Are you attracting the type of clients you want to attract for your business? If you’re not then you may be giving out the wrong first impression for you and your services or product?
We all know that it takes just seconds to make a good impression when meeting someone – you’ll be judged on looks and on your perceived personality traits like if you can be trusted or not. That’s even before you get to tell them your finely-tuned elevator pitch.
And it’s not just you they’re judging, it’s also your business…….
So how can you make it better?
A solid handshake
Handshakes are a traditional greeting here in the UK, when meeting someone new in business, and we’re judged on them. Too firm, too weak, too sweaty – they’re all taken into account.
The perfect handshake is confident, not too weak or firm and always look the person in the eye whilst carrying it out and smile unless the situation is grave.
If you’re overly sweaty, try holding your jacket with your palm subtly before you anticipate a handshake. You’re probably not as sweaty as you think you are.
Nobody wants to be judged on appearance, but we are; is your hair clean and tidy, teeth brushed, clothes pressed, shoes clean? If not, you could be giving the wrong impression.
If you’re in a creative job you’ll be judged differently to if you are in a more corporate role like accounting, and certainly the rules are far more relaxed than it was ten years ago. However, there are still expected standards of dress in most business situations, depending on the type of client you’re looking to attract.
In the main, there are four distinct groups of clothing; smart business wear (mainly formal suits), smart casual business wear (more relaxed suits and workwear), business casual wear (normal everyday clothes) and casual wear (athletic wear and beachwear etc). It’s generally considered ‘bad form’ to wear casual attire to a business meeting or event. Unless you’re only trying to target a very specific relaxed group of customers (or the event is at a beach, obviously!).
If you’re looking to make a good impression, stick to the middle groups which cover most scenarios where you’re likely to meet potential clients.
Meeting in person
When you’re meeting some in real life, it’s important to smile and make eye contact. Repeating their name once they’ve introduced themselves (“Hi Sam, I’m Suzi, nice to meet you”), will help you remember it for later in the conversation.
Keep your language clean and positive – at least until you’ve got to know them a little, when you might be able to relax a bit if you’re sure it won’t offend.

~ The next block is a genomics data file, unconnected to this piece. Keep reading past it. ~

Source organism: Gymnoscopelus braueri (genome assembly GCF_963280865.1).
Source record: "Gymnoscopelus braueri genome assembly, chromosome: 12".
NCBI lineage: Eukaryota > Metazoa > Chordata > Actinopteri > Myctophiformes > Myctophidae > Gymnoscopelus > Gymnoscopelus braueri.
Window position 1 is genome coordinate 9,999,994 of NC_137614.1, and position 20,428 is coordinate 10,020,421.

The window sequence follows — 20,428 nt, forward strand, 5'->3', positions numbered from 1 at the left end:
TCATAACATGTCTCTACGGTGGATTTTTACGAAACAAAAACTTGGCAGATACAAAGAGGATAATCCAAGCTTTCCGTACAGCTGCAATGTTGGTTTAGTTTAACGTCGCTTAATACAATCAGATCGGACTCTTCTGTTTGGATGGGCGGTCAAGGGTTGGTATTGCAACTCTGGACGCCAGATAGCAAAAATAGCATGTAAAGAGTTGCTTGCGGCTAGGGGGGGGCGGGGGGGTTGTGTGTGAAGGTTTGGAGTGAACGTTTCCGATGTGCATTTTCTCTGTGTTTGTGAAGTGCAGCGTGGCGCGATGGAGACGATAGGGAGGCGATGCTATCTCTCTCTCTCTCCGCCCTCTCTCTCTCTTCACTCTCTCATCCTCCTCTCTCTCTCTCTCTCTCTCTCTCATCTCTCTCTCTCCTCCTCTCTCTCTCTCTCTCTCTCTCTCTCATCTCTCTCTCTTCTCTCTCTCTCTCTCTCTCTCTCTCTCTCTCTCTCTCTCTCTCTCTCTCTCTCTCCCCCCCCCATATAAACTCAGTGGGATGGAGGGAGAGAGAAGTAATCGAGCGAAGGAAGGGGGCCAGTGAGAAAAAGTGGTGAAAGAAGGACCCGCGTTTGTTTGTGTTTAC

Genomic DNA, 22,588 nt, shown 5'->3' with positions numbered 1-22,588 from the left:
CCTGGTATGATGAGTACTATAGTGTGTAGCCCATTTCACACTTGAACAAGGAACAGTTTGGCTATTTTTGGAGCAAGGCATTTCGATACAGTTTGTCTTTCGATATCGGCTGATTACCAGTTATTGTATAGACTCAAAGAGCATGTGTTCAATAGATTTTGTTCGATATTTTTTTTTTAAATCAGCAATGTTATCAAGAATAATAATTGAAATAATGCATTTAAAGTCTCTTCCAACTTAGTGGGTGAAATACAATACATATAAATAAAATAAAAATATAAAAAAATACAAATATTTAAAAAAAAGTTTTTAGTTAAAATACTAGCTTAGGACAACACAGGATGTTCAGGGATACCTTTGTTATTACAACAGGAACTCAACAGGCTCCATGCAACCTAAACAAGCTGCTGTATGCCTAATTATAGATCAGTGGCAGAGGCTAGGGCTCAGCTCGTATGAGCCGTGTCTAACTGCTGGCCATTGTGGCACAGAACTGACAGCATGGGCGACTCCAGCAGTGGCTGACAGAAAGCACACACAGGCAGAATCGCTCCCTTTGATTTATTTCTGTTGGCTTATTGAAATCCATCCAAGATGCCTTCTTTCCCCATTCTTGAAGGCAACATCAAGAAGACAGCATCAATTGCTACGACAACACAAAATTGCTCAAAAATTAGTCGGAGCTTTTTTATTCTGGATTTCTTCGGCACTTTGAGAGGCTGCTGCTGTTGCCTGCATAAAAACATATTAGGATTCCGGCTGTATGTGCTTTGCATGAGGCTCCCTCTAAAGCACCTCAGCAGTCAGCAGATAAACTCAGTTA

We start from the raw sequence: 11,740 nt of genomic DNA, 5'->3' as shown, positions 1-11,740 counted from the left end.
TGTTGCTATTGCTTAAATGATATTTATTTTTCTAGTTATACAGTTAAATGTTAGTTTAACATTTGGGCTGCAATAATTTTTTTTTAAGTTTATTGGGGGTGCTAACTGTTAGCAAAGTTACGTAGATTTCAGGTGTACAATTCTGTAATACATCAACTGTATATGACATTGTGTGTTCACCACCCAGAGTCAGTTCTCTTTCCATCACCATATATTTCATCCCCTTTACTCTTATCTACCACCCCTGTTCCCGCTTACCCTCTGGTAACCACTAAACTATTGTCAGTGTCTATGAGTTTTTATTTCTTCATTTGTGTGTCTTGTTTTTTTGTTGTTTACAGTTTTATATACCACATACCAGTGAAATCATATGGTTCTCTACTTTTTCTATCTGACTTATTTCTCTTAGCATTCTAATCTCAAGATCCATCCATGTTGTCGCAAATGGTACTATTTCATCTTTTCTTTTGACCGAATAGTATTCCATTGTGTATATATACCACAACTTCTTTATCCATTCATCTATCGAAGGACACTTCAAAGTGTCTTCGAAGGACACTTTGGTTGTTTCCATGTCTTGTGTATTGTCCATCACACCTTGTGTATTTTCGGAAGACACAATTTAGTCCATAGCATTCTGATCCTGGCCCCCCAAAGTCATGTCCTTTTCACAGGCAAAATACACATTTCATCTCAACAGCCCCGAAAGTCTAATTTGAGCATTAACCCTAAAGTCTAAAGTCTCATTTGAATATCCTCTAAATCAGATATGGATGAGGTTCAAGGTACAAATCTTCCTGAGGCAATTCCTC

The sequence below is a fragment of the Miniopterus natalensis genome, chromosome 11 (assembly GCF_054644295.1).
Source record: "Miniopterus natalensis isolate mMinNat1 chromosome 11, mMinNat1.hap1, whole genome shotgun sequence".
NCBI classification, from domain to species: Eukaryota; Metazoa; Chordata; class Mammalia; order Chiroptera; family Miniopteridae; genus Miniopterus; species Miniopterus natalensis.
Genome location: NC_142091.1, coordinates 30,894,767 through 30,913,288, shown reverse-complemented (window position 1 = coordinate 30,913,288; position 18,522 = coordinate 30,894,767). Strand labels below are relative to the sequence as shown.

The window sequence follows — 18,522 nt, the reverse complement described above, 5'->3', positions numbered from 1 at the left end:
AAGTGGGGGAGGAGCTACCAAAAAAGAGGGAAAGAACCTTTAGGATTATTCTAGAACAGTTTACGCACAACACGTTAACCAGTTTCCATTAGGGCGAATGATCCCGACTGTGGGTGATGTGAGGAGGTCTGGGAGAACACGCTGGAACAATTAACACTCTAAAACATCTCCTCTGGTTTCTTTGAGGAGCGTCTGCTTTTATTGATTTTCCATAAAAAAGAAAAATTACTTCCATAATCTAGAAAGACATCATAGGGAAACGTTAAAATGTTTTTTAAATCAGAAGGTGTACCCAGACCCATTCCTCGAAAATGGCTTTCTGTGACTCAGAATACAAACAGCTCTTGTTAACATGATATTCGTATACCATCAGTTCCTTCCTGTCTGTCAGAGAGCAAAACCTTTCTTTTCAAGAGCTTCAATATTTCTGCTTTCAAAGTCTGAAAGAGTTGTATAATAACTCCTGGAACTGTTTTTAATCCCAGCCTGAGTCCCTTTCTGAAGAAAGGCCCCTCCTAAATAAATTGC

Smile as much as you can, especially if you’re nervous as a genuine smile can put people at ease and they’ll likely respond back with a smile.
Try to be on time for events, we’re all late every now and again but if you’re consistently late it can give the wrong impression that you’re not organised enough to run a business.
Make sure you have a business card to hand, and you’re not digging around for a moth-eaten card to present to them. And, if they hand you one, show interest before putting it to one side.
And finally, ask questions about them and their business instead of focusing solely on you and yours – no one wants to be ‘talked at’ solidly for ten minutes.
If you’re meeting someone online, for example via LinkedIn or email, then you may have to make an impression in other ways.
Always be polite and positive, and check for spelling/typos before you press the send button – like in real life, keep it professional and avoid using offensive language.
Ensure your headshot shows the best you – not you at your friend’s wedding where you might have had more than one alcoholic drink even if you think you look amazing. It’s better to show yourself in your normal work environment looking genuine.
Get a good website and social media profiles
And, back up your online impression with good consistent branding across your website and social media channels. These are your shop-fronts and anyone who is interested in your business will check them out so they’re important. If your brand looks cheap, they may question the prices you charge.
They may even check out your personal channels if they can (if they’re not protected); is what you’re saying there a good reflection of who you are in your day to day business life? Would that persona win you business?
Of course, everyone has a personal life and no one is expecting you to be perfect but if you’d rather they not see that side of you then either delete it or lock down your privacy settings so they can’t see it.
Are they really the clients you want?
If you do all of the above and you are still wrongly judged, then that person/company probably isn’t a good fit for you and your brand and they would most likely be a terrible customer for you so move on and keep going, try not to take it to heart.